“And the new year begins,” I thought to myself, after finishing the cup of wine drank in conjunction with the brief havdallah service recited at the end of a holiday during the week. Thus concludes the commemoration of Rosh HaShannah, and the beginning of the new year, replete with its ten day focus on teshuvah (repentance) during the ten Days of Awe, culminating with Yom Kippur (the Day of Atonement). Therefore, the theme of judgment continues, throughout these days, as the decrees are not sealed until the neilah service that concludes Yom Kippur. In fact, for the traditionally-minded Jew, the day after Rosh HaShannah is a minor fat day (the fast of Gedaliah) that helps us to counteract any indulgence that occurred during the two days of Rosh HaShannah. This allows us to recalibrate after the celebrations of the New Year, lest we forget the gravity of these days.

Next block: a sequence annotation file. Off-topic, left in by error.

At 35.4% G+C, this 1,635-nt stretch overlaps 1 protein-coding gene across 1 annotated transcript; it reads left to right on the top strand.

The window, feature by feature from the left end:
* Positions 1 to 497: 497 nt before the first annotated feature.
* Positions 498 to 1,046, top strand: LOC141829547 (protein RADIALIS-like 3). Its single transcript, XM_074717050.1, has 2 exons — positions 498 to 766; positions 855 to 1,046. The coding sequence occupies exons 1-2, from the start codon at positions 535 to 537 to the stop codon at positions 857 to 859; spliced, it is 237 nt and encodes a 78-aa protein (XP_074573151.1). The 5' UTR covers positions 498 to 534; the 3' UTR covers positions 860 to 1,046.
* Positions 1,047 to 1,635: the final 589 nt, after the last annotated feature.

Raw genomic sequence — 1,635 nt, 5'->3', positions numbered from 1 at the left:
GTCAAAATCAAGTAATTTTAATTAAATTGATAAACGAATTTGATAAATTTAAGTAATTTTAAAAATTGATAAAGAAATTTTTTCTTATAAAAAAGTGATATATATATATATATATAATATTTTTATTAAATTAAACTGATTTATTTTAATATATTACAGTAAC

For myself, this is the beginning of the three week period that incorporates the shifting of one holiday to another, inclusive of Rosh HaShannah, Yom Kippur, Sukkot, Shemini Atzeret, and Simchas Torah. This is the only time of the year that I can sincerely validate taking time off, for the sake of a “vacation,” that is more like a three week religious retreat. Moreover, considering that the new Torah reading cycle does not begin until Simchas Torah, the end of the year is still upon us; and, the complete beginning of the new year is still not yet begun. We sort of ease into the renewal of the year on different levels, over the next three weeks. This is one reason why, I am compelled to devote myself to these themes of “new beginnings,” during this extended New Year commemoration.

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